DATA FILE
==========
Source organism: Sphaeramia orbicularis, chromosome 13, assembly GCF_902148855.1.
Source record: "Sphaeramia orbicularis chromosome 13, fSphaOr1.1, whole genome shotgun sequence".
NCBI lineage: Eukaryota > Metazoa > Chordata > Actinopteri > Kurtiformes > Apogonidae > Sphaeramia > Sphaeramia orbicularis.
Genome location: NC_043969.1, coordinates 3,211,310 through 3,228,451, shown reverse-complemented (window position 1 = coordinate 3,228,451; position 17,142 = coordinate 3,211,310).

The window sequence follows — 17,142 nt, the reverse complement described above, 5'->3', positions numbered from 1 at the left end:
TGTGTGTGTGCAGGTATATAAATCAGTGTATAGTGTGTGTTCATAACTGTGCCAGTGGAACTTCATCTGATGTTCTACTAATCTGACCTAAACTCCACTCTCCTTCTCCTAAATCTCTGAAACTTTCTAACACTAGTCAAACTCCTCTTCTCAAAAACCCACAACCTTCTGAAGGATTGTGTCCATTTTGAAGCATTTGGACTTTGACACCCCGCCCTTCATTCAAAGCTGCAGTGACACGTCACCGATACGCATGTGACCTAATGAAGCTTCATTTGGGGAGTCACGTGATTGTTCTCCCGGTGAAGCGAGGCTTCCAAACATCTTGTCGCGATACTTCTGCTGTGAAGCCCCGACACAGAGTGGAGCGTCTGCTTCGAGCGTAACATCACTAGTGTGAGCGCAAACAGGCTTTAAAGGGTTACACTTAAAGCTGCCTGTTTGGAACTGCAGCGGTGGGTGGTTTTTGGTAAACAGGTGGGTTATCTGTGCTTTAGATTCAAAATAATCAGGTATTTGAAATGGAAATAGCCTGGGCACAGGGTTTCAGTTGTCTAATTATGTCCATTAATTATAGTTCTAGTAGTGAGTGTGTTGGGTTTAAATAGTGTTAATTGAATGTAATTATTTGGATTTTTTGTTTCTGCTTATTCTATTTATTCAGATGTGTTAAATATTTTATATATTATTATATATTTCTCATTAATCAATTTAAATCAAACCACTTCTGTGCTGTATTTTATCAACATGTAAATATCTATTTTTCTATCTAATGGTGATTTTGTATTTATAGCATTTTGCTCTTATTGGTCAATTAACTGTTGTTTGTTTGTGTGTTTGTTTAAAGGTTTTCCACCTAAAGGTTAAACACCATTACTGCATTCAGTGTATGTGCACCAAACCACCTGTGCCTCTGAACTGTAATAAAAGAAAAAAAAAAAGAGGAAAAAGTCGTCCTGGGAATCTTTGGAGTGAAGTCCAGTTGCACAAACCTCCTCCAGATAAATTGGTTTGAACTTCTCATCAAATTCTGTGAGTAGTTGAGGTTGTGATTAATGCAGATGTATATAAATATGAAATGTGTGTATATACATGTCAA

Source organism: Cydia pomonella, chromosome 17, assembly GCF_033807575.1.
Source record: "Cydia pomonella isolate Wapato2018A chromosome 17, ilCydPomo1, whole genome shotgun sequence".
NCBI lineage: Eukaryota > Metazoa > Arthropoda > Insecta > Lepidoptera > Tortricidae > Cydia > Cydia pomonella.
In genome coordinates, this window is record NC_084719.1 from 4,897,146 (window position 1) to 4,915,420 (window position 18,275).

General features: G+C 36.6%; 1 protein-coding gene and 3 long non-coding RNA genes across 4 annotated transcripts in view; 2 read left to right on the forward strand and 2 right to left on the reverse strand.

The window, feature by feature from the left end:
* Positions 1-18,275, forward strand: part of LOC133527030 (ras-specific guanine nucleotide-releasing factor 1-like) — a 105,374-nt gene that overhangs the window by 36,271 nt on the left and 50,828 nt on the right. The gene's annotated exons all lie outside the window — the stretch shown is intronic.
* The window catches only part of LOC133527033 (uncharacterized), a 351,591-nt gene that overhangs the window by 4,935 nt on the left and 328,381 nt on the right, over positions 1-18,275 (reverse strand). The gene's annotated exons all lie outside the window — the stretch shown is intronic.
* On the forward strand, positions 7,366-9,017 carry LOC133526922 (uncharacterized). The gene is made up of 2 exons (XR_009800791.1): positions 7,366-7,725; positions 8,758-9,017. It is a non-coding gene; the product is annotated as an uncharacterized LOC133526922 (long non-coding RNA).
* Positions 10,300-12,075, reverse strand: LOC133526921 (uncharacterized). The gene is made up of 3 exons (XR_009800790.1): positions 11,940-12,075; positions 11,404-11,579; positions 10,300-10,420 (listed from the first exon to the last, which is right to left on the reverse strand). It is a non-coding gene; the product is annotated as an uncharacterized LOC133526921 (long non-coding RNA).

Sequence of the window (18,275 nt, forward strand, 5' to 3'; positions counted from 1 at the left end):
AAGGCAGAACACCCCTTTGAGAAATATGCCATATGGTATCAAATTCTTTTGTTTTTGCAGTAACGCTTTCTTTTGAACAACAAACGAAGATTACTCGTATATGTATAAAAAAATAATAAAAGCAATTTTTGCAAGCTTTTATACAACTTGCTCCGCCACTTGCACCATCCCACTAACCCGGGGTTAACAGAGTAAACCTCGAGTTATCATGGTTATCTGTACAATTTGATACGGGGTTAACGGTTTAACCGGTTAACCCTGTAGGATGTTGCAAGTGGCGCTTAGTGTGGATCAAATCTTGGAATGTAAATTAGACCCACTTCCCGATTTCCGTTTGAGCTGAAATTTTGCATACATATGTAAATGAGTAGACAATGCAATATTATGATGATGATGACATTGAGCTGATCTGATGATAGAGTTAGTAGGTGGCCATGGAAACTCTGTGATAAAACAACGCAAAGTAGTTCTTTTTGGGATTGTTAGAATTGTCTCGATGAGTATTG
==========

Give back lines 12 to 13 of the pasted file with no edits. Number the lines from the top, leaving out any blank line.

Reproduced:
The window, feature by feature from the left end:
* Positions 1-18,275, forward strand: part of LOC133527030 (ras-specific guanine nucleotide-releasing factor 1-like) — a 105,374-nt gene that overhangs the window by 36,271 nt on the left and 50,828 nt on the right. The gene's annotated exons all lie outside the window — the stretch shown is intronic.